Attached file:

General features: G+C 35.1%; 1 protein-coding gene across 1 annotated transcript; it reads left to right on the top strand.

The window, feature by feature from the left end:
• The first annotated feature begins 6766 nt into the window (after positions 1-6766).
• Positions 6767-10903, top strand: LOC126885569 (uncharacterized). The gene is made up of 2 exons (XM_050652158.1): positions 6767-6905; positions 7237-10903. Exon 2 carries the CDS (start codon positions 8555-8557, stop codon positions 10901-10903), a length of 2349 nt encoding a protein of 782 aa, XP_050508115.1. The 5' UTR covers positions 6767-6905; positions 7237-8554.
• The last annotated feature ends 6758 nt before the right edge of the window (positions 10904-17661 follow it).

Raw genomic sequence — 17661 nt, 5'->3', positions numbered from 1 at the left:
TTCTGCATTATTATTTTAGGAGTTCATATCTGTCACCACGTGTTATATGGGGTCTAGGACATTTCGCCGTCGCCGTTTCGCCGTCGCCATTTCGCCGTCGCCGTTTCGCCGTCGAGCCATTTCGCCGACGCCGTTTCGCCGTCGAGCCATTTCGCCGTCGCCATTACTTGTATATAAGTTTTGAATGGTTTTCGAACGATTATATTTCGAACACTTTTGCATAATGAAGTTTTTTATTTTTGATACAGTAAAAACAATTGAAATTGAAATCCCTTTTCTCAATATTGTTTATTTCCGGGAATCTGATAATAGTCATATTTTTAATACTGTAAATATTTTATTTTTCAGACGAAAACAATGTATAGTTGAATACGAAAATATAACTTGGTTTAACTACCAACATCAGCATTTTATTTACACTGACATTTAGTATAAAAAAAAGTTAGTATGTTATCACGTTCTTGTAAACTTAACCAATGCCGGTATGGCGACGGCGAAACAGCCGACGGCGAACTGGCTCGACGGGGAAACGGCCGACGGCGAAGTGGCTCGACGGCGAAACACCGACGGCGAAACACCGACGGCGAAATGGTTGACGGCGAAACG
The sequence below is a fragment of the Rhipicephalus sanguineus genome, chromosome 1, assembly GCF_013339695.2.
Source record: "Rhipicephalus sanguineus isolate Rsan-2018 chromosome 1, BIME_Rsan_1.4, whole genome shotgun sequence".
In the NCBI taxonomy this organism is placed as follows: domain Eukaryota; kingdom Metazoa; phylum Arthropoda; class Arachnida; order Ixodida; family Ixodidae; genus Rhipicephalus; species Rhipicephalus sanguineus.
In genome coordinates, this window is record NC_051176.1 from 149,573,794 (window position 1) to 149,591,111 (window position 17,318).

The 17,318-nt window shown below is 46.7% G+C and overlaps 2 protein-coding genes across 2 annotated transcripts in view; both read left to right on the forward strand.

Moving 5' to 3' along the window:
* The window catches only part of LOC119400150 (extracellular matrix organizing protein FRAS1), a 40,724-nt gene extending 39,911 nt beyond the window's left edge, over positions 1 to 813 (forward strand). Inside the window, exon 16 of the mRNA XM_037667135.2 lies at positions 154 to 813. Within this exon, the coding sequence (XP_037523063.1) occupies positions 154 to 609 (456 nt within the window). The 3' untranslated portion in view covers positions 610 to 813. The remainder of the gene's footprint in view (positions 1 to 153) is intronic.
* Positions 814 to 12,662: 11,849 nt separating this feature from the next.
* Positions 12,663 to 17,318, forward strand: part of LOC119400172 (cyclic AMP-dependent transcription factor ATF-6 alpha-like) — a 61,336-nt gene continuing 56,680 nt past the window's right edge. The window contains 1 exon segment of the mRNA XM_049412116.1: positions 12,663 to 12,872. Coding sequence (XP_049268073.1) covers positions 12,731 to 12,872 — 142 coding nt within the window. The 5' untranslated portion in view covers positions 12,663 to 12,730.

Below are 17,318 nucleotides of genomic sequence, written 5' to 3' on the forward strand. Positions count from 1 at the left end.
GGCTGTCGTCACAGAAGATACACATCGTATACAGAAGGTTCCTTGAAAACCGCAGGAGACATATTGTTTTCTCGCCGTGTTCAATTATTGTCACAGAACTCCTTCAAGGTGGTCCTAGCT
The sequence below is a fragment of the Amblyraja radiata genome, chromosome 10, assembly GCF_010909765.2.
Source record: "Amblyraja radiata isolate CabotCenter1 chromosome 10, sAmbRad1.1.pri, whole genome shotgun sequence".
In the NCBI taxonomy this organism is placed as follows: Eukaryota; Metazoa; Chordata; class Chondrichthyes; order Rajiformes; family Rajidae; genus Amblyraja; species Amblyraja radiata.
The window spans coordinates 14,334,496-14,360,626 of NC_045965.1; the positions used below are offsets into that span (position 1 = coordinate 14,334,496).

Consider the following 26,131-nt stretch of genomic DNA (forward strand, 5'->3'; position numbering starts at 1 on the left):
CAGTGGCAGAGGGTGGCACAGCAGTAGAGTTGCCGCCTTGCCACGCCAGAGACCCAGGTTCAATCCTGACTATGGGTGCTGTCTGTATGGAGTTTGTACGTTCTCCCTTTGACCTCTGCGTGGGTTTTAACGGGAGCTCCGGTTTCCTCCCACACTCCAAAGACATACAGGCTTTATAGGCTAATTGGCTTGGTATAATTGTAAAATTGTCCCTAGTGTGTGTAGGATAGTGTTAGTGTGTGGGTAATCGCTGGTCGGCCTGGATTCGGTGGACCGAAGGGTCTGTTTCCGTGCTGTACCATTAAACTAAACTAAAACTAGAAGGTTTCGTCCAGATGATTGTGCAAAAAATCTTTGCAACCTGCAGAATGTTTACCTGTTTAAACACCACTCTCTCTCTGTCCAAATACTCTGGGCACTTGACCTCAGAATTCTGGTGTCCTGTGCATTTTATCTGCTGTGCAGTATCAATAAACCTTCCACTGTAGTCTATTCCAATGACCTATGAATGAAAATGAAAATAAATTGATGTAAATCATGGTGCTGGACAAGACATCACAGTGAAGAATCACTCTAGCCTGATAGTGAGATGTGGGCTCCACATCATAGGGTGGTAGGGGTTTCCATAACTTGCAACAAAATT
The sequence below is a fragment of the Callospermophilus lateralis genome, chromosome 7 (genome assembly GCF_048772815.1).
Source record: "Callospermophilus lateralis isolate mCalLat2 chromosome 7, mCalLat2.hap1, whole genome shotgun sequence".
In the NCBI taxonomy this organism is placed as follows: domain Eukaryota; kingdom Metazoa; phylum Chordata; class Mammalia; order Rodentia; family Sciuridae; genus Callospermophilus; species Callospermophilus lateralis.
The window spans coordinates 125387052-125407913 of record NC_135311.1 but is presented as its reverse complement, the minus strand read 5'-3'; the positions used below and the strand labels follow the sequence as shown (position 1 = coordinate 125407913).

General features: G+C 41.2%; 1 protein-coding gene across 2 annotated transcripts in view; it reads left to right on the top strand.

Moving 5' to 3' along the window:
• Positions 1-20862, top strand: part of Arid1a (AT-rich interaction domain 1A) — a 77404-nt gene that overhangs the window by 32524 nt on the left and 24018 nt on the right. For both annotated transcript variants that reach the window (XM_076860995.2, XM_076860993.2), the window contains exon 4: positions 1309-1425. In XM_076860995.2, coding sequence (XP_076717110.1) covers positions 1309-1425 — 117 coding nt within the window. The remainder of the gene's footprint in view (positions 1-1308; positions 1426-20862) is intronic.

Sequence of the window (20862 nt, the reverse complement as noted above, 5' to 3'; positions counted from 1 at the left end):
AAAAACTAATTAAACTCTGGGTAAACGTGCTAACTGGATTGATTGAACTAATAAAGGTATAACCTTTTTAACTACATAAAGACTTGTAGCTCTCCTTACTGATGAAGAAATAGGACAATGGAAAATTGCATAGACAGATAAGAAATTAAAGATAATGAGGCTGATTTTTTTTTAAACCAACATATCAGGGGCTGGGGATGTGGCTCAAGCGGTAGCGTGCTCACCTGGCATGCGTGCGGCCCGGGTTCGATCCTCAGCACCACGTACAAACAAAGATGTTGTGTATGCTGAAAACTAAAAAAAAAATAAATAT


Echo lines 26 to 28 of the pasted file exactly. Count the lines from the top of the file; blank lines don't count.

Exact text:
Source record: "Callospermophilus lateralis isolate mCalLat2 chromosome 7, mCalLat2.hap1, whole genome shotgun sequence".
In the NCBI taxonomy this organism is placed as follows: domain Eukaryota; kingdom Metazoa; phylum Chordata; class Mammalia; order Rodentia; family Sciuridae; genus Callospermophilus; species Callospermophilus lateralis.
The window spans coordinates 125387052-125407913 of record NC_135311.1 but is presented as its reverse complement, the minus strand read 5'-3'; the positions used below and the strand labels follow the sequence as shown (position 1 = coordinate 125407913).